Mice imaging (Credit: Martin Hogeboom/Netherlands Cancer Institute)
Kidney, lymphatic system, lungs, mouth, skin cancer
Immunotherapy is a revolutionary type of cancer treatment that makes use of the body’s own immune system to seek out and kill cancer cells. One notable type of immunotherapy, called checkpoint inhibitors, first showed encouraging results in mice with cancer, by switching off the ‘brakes’ that cancer cells usually use to evade attack by the immune system.
Checkpoint inhibitors have since been used to treat cancers affecting the lungs, kidneys, skin and lymphatic system, with the pioneers of the treatment winning the Nobel Prize in physiology and medicine in 2018. It was thanks to early studies in mice that Nobel laureates Professor James Allison and Dr Tasuku Honjo were able to understand the mechanism and effect of these ‘brake’ proteins, and identify that it could work as a highly effective cancer treatment in people.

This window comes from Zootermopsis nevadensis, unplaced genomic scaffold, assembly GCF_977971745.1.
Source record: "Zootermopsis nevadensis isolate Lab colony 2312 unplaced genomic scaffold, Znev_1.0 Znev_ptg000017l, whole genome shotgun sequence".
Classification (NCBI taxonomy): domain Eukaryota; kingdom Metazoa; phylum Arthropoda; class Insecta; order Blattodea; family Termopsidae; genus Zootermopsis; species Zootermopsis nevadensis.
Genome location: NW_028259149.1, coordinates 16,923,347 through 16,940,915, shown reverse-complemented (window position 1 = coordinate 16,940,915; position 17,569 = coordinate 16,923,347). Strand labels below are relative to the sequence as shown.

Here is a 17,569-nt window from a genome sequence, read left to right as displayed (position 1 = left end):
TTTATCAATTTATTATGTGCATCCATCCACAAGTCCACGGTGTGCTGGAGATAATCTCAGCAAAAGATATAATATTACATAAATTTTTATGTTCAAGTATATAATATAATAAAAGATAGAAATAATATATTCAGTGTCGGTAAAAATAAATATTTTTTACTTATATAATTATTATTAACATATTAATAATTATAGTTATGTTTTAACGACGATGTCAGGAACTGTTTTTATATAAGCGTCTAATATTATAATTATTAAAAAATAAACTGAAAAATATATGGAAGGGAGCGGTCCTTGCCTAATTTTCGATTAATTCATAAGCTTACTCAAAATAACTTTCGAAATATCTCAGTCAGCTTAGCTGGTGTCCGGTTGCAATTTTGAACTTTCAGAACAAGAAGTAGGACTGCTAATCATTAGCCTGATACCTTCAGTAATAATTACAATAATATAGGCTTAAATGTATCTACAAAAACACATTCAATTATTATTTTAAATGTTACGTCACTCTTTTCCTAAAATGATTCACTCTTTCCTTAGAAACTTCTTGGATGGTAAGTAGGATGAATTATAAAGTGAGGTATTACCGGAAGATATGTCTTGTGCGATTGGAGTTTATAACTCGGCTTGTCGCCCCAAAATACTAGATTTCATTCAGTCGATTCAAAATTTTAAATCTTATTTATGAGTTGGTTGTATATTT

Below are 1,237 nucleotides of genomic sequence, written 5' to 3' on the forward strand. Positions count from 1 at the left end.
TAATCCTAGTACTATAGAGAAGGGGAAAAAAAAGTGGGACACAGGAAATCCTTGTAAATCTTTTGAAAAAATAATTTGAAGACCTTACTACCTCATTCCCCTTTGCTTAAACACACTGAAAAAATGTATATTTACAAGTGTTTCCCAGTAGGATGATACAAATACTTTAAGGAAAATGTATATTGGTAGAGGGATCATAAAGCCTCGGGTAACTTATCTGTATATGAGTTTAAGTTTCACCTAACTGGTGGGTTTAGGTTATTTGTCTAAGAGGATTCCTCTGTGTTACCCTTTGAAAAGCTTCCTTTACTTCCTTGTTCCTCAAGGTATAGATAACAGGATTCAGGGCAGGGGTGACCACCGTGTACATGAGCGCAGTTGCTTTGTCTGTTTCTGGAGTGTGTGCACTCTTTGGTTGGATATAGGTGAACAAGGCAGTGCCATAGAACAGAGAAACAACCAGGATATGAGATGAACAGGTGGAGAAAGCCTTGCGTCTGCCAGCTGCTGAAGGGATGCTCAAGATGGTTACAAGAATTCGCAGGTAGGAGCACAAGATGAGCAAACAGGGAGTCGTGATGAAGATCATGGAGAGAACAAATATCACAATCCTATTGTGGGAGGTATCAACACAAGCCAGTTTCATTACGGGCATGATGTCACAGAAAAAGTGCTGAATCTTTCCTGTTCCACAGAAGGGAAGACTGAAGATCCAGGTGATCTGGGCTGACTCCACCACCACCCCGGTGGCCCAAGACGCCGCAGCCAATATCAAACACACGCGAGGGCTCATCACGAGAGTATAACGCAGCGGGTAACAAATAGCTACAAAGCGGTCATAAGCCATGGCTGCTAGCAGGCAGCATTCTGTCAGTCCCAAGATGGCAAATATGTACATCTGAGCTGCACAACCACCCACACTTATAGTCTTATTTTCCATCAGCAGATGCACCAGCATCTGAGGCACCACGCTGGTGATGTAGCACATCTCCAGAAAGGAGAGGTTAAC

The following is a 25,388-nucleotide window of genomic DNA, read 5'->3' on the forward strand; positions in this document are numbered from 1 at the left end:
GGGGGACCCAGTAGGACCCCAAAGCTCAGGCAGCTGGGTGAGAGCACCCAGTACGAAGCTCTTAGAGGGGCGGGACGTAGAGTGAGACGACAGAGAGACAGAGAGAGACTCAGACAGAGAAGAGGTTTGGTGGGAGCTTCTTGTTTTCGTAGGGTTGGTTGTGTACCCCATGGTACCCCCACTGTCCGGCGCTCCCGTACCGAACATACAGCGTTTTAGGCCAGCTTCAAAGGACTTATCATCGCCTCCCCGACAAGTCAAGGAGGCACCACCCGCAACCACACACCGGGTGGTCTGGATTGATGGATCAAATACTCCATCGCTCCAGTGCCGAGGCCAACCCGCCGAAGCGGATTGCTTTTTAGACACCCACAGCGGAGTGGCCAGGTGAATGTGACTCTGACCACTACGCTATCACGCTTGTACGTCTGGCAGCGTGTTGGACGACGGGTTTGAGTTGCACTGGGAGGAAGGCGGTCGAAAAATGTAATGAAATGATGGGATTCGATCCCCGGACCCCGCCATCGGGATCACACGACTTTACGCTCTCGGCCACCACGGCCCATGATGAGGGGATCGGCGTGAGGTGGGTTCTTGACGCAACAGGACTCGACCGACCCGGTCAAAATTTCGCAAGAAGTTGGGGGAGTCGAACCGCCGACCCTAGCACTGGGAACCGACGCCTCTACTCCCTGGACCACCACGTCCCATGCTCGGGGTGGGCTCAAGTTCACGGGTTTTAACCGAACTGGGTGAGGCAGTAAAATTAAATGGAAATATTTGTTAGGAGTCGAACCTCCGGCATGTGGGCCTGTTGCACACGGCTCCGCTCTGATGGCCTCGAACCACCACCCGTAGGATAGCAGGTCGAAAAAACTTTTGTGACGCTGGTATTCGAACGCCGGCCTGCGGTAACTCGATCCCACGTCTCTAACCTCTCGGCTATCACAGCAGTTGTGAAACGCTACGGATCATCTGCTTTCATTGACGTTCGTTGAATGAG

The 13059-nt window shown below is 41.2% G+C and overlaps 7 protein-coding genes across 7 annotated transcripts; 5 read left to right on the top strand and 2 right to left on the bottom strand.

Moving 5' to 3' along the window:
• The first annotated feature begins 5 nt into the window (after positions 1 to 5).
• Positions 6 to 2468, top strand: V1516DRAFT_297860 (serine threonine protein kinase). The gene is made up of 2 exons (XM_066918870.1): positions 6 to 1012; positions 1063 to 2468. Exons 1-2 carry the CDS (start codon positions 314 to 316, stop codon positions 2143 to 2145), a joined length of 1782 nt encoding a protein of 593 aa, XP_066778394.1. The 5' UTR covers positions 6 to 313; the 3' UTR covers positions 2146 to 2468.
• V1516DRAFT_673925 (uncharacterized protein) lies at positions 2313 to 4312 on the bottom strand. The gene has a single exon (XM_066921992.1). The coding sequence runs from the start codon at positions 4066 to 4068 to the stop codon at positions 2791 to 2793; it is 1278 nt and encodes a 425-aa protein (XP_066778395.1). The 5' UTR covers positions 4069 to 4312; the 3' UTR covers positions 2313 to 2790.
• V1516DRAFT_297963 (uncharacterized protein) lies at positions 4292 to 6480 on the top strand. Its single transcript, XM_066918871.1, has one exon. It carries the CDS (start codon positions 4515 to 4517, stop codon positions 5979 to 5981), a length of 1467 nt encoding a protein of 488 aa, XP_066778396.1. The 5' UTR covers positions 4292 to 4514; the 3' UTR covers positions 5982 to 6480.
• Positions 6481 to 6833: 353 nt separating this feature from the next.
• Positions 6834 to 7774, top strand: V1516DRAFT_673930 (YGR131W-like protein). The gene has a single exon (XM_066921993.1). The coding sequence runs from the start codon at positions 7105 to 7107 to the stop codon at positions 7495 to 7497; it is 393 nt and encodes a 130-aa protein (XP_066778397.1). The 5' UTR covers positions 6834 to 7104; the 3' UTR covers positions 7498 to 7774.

As well as being instrumental in the development of checkpoint inhibitors, mice have also been important for optimising its treatment of other cancers, like mouth cancer, and investigating how to reduce side effects, and how to combine it with other treatments to boost its effectiveness.
Cervical and throat cancer
Mice, along with rabbits, chickens and monkeys, were all used to develop a vaccine for cervical cancer, which is more common in younger people. Infection with human papillomavirus (HPV) is the general cause of this kind of cancer (it is also responsible for the majority of cases of throat cancer), with this link first being uncovered by studying a version of the papillomavirus in rabbits.
Later research in mice, infected with HPV, laid the foundations for the development of HPV vaccines, preventing thousands of cancer cases. It also paved the way for vaccines that benefit animals too, since several species are also susceptible to these viruses (see the section below Curing cancer in animals). Professor Harald zur Hausen, who discovered the causal link between HPV and cervical cancer, won a share of the 2008 Nobel Prize in Medicine for this valuable work.